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Sake dominance in Showa-era Japan


They say a picture is worth a thousand words. For sake enthusiasts, this one taken in Shizuoka in the early post-war period fitted that category and was too good not to share. The picture, brilliantly restored by Alex Sinclair, a curator of old Showa-era (1926 – 1989) 35mm photographs, may seem unremarkable at first glance, but it reveals a lot about consumer preferences during that time.


A lot of the advertisements you can see are for national brands that are still popular today, such as Asahi Beer, Suntory Whisky, and the amusingly named Calpis. If you have a keen eye, however, you might have noticed that there are also three sake brands, none of which are from Shizuoka. Instead, we have representation from three regions known collectively as the Big Three Brewing Regions of Japan (nihon sandai sake tokoro). From left to right they are Kamotsuru from Saijo in Hiroshima, Kinshi-Masamune from Fushimi in Kyoto, and the giant Ozeki from Nada in Kobe.


It is worth considering why local sake brands were not being advertised at the time. Today, Shizuoka produces a wide variety of excellent sake and boasts several popular brands of its own. To gain a better understanding of this, we need to delve deeper into the state of the sake industry during that period.


In 1953, when this photograph was taken, sake was the most popular alcoholic drink in Japan. At that time, large producers of national brands dominated the market and were highly respected. During the Edo period (1603-1868), sake from regions like Itami, Ikeda, and later Nada - all centred around modern-day Kobe and north Osaka - enjoyed the highest reputation. However, during the proceeding Meiji period (1868 – 1912), several scientific and technological advancements were introduced that diversified the regions that enjoyed national acclaim. In particular, the introduction of mechanical rice polishing equipment in Hiroshima and, later, improved hygiene in Fushimi put these two regions firmly on the map. Consequently, big brands from these regions equalled quality in the eyes of the consumer, and this dominance continued into the post-war period, as evident from the picture.


Following World War II, Japan's economy made a remarkable recovery, leading to a surge in demand for sake and the growth of a thriving market for sake brewers. However, the larger breweries struggled to keep up with the high demand, resulting in the industry's reliance on a system known as either tank buying (oke-bai) or tank-selling (oke-uri), depending on which side of the agreement one was situated. This symbiotic agreement between large, nationally recognised breweries and smaller, local ones involved the former commissioning the latter to make sake to their specification. The finished sake would then be sent to the commissioning brewery, bottled, labelled, and shipped. Although its history has its roots in the Edo period, it became more widespread during and immediately following World War II when the government imposed heavy restrictions on rice usage to make sake. With restrictions lifted, it then served the burgeoning post-war demand for sake.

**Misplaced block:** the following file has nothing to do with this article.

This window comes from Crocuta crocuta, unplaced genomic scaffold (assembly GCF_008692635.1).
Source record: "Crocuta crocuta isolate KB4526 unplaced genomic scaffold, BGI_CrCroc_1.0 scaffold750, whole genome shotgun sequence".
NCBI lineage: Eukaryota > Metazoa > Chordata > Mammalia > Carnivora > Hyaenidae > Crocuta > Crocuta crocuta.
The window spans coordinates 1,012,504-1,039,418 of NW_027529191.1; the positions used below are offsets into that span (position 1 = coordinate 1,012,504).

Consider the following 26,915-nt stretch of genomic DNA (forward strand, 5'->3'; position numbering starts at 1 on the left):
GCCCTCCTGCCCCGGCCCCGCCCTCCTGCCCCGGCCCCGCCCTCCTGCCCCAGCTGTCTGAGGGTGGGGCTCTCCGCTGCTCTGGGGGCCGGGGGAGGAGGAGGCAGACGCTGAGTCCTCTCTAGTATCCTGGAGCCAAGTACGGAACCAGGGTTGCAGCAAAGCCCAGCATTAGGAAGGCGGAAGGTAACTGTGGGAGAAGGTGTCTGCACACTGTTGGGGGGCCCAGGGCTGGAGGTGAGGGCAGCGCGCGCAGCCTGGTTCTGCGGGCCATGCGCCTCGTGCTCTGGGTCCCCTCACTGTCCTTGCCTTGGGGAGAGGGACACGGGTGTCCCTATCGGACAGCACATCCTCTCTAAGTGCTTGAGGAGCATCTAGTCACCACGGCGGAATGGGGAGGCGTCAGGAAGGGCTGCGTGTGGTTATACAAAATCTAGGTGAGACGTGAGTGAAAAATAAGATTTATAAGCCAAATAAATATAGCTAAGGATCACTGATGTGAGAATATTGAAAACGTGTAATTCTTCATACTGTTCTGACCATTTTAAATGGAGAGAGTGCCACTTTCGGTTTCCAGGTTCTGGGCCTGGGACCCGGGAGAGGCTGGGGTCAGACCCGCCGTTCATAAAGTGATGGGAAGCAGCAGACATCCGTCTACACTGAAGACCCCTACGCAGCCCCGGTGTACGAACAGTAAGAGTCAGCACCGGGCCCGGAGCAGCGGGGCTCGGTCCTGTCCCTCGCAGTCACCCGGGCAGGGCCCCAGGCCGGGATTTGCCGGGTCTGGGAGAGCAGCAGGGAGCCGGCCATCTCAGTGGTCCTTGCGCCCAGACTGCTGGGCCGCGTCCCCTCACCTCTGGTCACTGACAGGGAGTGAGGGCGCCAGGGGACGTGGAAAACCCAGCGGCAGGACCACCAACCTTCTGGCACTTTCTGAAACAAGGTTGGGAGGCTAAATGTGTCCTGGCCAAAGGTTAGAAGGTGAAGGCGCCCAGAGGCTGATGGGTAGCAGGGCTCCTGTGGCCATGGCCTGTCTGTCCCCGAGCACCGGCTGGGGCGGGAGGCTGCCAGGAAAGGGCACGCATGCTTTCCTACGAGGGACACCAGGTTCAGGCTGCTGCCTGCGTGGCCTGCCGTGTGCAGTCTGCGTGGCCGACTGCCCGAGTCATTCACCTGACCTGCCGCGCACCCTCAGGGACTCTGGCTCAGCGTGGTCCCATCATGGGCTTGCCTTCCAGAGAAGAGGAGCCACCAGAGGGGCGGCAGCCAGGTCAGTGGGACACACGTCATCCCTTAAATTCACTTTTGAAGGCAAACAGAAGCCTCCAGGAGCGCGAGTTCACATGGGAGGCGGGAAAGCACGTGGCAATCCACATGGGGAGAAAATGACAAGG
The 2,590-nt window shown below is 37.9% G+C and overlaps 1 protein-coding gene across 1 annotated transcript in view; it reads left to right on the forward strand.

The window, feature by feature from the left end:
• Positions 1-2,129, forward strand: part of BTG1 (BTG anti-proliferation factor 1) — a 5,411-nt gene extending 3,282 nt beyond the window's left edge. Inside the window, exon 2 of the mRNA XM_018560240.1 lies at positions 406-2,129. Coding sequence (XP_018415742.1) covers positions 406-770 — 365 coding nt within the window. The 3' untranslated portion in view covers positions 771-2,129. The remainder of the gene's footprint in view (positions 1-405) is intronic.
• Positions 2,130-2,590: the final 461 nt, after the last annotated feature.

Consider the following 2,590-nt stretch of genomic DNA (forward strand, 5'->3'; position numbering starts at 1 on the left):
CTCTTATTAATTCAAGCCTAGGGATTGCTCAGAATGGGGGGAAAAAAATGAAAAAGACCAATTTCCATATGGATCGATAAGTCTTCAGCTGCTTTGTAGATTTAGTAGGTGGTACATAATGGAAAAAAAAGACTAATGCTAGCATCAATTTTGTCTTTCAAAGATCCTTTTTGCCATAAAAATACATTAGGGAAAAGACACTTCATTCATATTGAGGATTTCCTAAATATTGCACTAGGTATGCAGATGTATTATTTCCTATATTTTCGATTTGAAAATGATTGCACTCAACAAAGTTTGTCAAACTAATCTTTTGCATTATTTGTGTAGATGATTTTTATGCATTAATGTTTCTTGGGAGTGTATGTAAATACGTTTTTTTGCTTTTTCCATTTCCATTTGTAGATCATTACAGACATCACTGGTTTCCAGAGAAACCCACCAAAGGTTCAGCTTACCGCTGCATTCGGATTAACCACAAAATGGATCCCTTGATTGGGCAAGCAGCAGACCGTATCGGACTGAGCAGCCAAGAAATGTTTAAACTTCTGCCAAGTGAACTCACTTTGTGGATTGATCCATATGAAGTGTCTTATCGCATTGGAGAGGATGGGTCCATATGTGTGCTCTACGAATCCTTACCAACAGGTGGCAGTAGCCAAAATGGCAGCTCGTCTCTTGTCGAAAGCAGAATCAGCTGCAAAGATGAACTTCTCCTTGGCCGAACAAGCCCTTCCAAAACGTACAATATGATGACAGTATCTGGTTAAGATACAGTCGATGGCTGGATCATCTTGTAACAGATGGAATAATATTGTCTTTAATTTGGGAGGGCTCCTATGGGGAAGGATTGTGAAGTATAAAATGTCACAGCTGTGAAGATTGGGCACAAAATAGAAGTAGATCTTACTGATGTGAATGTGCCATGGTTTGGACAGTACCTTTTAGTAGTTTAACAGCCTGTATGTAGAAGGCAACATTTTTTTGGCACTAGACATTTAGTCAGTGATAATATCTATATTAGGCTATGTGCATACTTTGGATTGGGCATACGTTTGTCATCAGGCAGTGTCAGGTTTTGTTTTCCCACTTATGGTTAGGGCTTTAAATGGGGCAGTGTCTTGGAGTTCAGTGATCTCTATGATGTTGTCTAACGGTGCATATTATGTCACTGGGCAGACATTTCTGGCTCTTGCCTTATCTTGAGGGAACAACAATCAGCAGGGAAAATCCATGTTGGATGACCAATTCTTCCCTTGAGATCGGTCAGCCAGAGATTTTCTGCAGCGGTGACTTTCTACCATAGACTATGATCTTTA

It should be noted that these arrangements were often mutually beneficial, allowing large breweries to thrive when business was good and, as all the smaller breweries had to do was brew sake without worrying about sales, was very profitable for them at a time when demand was low for their brands. As a result, tank-selling continued to be widespread for several decades after the war, and even today hasn’t disappeared completely. However, back in the boom years before sales started to decline, the parties involved were surely unaware that it would later contribute to a drastically different landscape in the sake industry.


Sake consumption had been increasing steadily until it peaked in 1973, after which it has been in a well-publicised decline. While numerous factors have contributed to this decline, the practice of tank buying/selling has been a major contributor in two ways. Firstly, when consumers realised that the sake they were buying from big-name brands was being produced by smaller local breweries, their perceptions of these brands changed. This not only raised trust issues but also made it evident that smaller breweries could produce sake of the same quality, prompting many to simply cut out the middleman and buy locally. Secondly, and somewhat ironically, as sales declined, it was mostly the smaller breweries that paid the ultimate price. Many were relying on the stable contracts that tank-selling provided, and when these eventually dried up, many found it hard to adjust to the sudden loss in revenue. This has left an indelible mark on the industry, and shuttered breweries can still be found throughout Japan's rural regions.


In recent years, many smaller breweries that were once involved in tank selling have reinvented themselves under the banner of ‘’craft-sake’’. This has led to a significant shift in consumers' perception of these smaller, local producers. While the industry remains polarised, with only Nada and Fushimi accounting for over half of all sake made in Japan, the perceived superiority of these larger breweries over their smaller counterparts is no longer a given. Although you can still occasionally find advertisements like the ones shown in the picture throughout Japan, they now serve as relics of a bygone era, and a reminder of how different the sake industry is in today's craft-focused market.


Many thanks to Alex Sinclair for permitting me to use this fabulous image. For those with an interest in Showa-era Japan, please check out his Instagram page at the link below.



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